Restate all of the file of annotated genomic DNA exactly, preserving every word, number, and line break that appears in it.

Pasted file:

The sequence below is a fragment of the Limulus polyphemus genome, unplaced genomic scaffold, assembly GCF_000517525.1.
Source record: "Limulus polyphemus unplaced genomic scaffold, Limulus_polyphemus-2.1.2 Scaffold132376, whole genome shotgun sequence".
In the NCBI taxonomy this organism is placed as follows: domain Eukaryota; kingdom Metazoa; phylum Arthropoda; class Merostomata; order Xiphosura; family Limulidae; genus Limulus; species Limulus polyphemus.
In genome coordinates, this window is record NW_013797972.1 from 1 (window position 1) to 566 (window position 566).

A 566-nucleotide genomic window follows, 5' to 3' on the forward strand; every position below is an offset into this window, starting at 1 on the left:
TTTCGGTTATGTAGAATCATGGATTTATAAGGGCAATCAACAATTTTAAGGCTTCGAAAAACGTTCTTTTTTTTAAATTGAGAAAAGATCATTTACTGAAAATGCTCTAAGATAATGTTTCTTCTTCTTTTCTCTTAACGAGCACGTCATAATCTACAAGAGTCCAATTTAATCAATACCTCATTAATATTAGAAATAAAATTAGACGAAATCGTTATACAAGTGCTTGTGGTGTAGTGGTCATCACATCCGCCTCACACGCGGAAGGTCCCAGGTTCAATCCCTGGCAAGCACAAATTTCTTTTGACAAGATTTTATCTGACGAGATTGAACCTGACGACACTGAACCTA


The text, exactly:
The sequence below is a fragment of the Limulus polyphemus genome, unplaced genomic scaffold, assembly GCF_000517525.1.
Source record: "Limulus polyphemus unplaced genomic scaffold, Limulus_polyphemus-2.1.2 Scaffold132376, whole genome shotgun sequence".
In the NCBI taxonomy this organism is placed as follows: domain Eukaryota; kingdom Metazoa; phylum Arthropoda; class Merostomata; order Xiphosura; family Limulidae; genus Limulus; species Limulus polyphemus.
In genome coordinates, this window is record NW_013797972.1 from 1 (window position 1) to 566 (window position 566).

A 566-nucleotide genomic window follows, 5' to 3' on the forward strand; every position below is an offset into this window, starting at 1 on the left:
TTTCGGTTATGTAGAATCATGGATTTATAAGGGCAATCAACAATTTTAAGGCTTCGAAAAACGTTCTTTTTTTTAAATTGAGAAAAGATCATTTACTGAAAATGCTCTAAGATAATGTTTCTTCTTCTTTTCTCTTAACGAGCACGTCATAATCTACAAGAGTCCAATTTAATCAATACCTCATTAATATTAGAAATAAAATTAGACGAAATCGTTATACAAGTGCTTGTGGTGTAGTGGTCATCACATCCGCCTCACACGCGGAAGGTCCCAGGTTCAATCCCTGGCAAGCACAAATTTCTTTTGACAAGATTTTATCTGACGAGATTGAACCTGACGACACTGAACCTA